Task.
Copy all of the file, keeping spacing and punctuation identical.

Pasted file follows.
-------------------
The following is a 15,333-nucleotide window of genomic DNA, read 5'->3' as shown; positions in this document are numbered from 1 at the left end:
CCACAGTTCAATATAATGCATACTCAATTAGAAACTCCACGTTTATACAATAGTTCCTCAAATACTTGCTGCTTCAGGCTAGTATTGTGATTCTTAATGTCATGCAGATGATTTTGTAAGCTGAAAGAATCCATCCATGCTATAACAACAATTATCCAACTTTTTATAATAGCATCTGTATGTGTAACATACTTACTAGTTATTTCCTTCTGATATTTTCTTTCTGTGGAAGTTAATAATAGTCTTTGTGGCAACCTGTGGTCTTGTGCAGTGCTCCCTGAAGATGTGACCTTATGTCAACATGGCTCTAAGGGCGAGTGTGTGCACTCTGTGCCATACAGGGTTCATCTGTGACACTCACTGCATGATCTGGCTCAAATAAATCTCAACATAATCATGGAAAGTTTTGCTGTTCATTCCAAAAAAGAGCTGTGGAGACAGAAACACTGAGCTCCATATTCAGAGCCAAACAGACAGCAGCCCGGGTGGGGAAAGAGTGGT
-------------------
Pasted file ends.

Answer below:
The following is a 15,333-nucleotide window of genomic DNA, read 5'->3' as shown; positions in this document are numbered from 1 at the left end:
CCACAGTTCAATATAATGCATACTCAATTAGAAACTCCACGTTTATACAATAGTTCCTCAAATACTTGCTGCTTCAGGCTAGTATTGTGATTCTTAATGTCATGCAGATGATTTTGTAAGCTGAAAGAATCCATCCATGCTATAACAACAATTATCCAACTTTTTATAATAGCATCTGTATGTGTAACATACTTACTAGTTATTTCCTTCTGATATTTTCTTTCTGTGGAAGTTAATAATAGTCTTTGTGGCAACCTGTGGTCTTGTGCAGTGCTCCCTGAAGATGTGACCTTATGTCAACATGGCTCTAAGGGCGAGTGTGTGCACTCTGTGCCATACAGGGTTCATCTGTGACACTCACTGCATGATCTGGCTCAAATAAATCTCAACATAATCATGGAAAGTTTTGCTGTTCATTCCAAAAAAGAGCTGTGGAGACAGAAACACTGAGCTCCATATTCAGAGCCAAACAGACAGCAGCCCGGGTGGGGAAAGAGTGGT